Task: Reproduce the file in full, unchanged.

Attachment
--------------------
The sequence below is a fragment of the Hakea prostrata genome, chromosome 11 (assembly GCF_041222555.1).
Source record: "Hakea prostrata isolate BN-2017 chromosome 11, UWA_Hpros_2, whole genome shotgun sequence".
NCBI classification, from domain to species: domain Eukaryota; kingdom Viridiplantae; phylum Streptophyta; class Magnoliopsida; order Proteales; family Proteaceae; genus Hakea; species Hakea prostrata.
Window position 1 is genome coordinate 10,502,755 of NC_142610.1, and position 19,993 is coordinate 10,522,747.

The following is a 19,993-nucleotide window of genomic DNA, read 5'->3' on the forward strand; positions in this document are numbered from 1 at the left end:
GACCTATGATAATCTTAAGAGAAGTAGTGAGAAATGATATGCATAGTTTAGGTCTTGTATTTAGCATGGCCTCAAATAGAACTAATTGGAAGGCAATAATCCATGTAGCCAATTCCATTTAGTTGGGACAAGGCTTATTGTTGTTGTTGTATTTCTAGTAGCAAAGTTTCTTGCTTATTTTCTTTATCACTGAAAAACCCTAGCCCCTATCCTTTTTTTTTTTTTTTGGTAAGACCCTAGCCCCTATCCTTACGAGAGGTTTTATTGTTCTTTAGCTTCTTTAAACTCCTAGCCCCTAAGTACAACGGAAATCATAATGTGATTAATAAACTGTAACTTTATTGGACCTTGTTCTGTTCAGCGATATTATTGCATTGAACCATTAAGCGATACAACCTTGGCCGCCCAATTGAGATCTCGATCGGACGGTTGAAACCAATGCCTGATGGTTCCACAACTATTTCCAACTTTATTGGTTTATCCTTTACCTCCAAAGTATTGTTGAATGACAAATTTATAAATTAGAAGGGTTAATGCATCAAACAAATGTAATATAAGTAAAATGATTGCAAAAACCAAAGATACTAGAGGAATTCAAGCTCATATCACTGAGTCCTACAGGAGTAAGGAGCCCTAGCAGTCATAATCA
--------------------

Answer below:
The sequence below is a fragment of the Hakea prostrata genome, chromosome 11 (assembly GCF_041222555.1).
Source record: "Hakea prostrata isolate BN-2017 chromosome 11, UWA_Hpros_2, whole genome shotgun sequence".
NCBI classification, from domain to species: domain Eukaryota; kingdom Viridiplantae; phylum Streptophyta; class Magnoliopsida; order Proteales; family Proteaceae; genus Hakea; species Hakea prostrata.
Window position 1 is genome coordinate 10,502,755 of NC_142610.1, and position 19,993 is coordinate 10,522,747.

The following is a 19,993-nucleotide window of genomic DNA, read 5'->3' on the forward strand; positions in this document are numbered from 1 at the left end:
GACCTATGATAATCTTAAGAGAAGTAGTGAGAAATGATATGCATAGTTTAGGTCTTGTATTTAGCATGGCCTCAAATAGAACTAATTGGAAGGCAATAATCCATGTAGCCAATTCCATTTAGTTGGGACAAGGCTTATTGTTGTTGTTGTATTTCTAGTAGCAAAGTTTCTTGCTTATTTTCTTTATCACTGAAAAACCCTAGCCCCTATCCTTTTTTTTTTTTTTTGGTAAGACCCTAGCCCCTATCCTTACGAGAGGTTTTATTGTTCTTTAGCTTCTTTAAACTCCTAGCCCCTAAGTACAACGGAAATCATAATGTGATTAATAAACTGTAACTTTATTGGACCTTGTTCTGTTCAGCGATATTATTGCATTGAACCATTAAGCGATACAACCTTGGCCGCCCAATTGAGATCTCGATCGGACGGTTGAAACCAATGCCTGATGGTTCCACAACTATTTCCAACTTTATTGGTTTATCCTTTACCTCCAAAGTATTGTTGAATGACAAATTTATAAATTAGAAGGGTTAATGCATCAAACAAATGTAATATAAGTAAAATGATTGCAAAAACCAAAGATACTAGAGGAATTCAAGCTCATATCACTGAGTCCTACAGGAGTAAGGAGCCCTAGCAGTCATAATCA